Queue for horsemeat
Queue for horsemeat

Rare images and newly unearthed film reveal Britain's very confused relationship with horsemeat.

One photograph published here by IBTimes UK reveals Britons were not always so squeamish about tucking into equine flesh.

The image depicts a line a people queuing out the door of a shop, brazenly named 'Horseflesh for Human Consumption.'

It is believed to have been taken during the era of rationing during or after World War II - when meat was dear and people were willing to eat cheaper cuts.

Not all that different from today then, when industry experts say our demand for low price meat gives manufacturers an incentive to cut corners and drive down costs in any way possible.

Taken in what is believed to be Brixton, the image from a previous age of austerity shows people had no problem with wolfing down horsemeat - if it saved a few pence on the family budget.

One woman who lived through the Sheffield Blitz in World War II recalled eating horsemeat at a wedding. The foodstuff was a commonly used substitute for beef and other meats in British, said Joyce Ambler.

She told BBC how her family whipped up a buffet for her brother's wedding.

"She [her mother] decided that we would stand in the queue at the butcher's shop and get some horse meat.

"She bought this enormous piece of horsemeat which was roasted and used for the wedding buffet. I did try this horsemeat. It cut like beef, but it had a different flavour, and I reckon one or two of the guests cottoned on that it was different, but nobody complained.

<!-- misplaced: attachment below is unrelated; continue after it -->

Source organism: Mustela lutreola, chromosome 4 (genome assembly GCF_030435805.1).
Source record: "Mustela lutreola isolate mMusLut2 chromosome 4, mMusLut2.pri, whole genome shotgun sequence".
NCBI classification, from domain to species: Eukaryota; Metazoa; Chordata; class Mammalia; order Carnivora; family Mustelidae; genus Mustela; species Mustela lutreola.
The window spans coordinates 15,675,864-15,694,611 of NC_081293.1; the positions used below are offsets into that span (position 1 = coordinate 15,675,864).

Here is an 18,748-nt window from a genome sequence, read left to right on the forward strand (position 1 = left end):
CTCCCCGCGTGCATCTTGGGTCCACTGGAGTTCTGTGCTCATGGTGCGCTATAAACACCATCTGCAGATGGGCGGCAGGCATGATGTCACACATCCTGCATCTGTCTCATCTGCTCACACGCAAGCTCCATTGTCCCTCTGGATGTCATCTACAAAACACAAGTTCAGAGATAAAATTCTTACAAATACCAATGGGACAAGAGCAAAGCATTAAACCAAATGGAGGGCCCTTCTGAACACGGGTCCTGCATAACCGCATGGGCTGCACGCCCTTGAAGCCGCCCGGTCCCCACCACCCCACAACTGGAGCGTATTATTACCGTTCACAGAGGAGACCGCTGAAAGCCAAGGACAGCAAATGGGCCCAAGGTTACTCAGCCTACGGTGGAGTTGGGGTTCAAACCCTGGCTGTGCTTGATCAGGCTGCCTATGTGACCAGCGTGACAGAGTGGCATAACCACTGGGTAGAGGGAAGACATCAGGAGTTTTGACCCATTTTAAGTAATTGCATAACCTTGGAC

"It was edible, maybe a sort of sweeter flavour, but none of us complained. It was a luxury to get quite a lot of meat."

What a contrast from today and the horror which has greeted revelations that dishes on sale in supermarkets and served up in schools and hospitals are laced with horsemeat.

Today, the deepening horsemeat crisis shows no signs of abating, with a poll by GMI showing that 36 percent of people fear buying processed meat because they do not trust what labels say.

An ICM poll found that 45 percent of shoppers will avoid buying meat from big-name supermarkets including Asda, Tesco, Iceland, Aldi and Lidl.

The horsemeat crisis has even made five percent of us consider turning vegetarian by refusing to but meat of any kind.

For a more familiar reaction to horsemeat, a newly unearthed newsreel by British Pathe from 1948 sheds light.

Mirroring today's scare, the headline on the black-and-white footage screams "horsemeat scandal."

Elderly people visit a public garden in Tokyo
Pathe story from 1948 PIC: Youtube Reuters

It goes on to report how black market gangs bought horses to slaughter and sell as meat.

A narrator says: 'Public feeling grows against this sinister trade. The country demands action against a traffic so alien to the British people.

"Horse meat is rapidly becoming part of Britain's diet. Three million people buy it every week, but less than half that number know it.

"Only one in three buys from the butcher who sells at the controlled price of a shilling a pound.

"Young horses in the prime of life, even mares with their foals, are all meat to such marketeers. In a little over three years a quarter of a million horses have been killed."

A common factor of British Pathe's newsreel and today's still-unfolding horsemeat scandal is that people were ignorant of what they were really eating. Predictedly, the reaction was shock and dismay when revealed.

In contrast, the line of people queuing outside 'Horseflesh for Human Consumption' could have no doubts whatsoever.

Attitudes to horsemeat in Britain obviously changed according to circumstances, but one contanst is that diners like being to choose to say yay or "neigh" to horsemeat.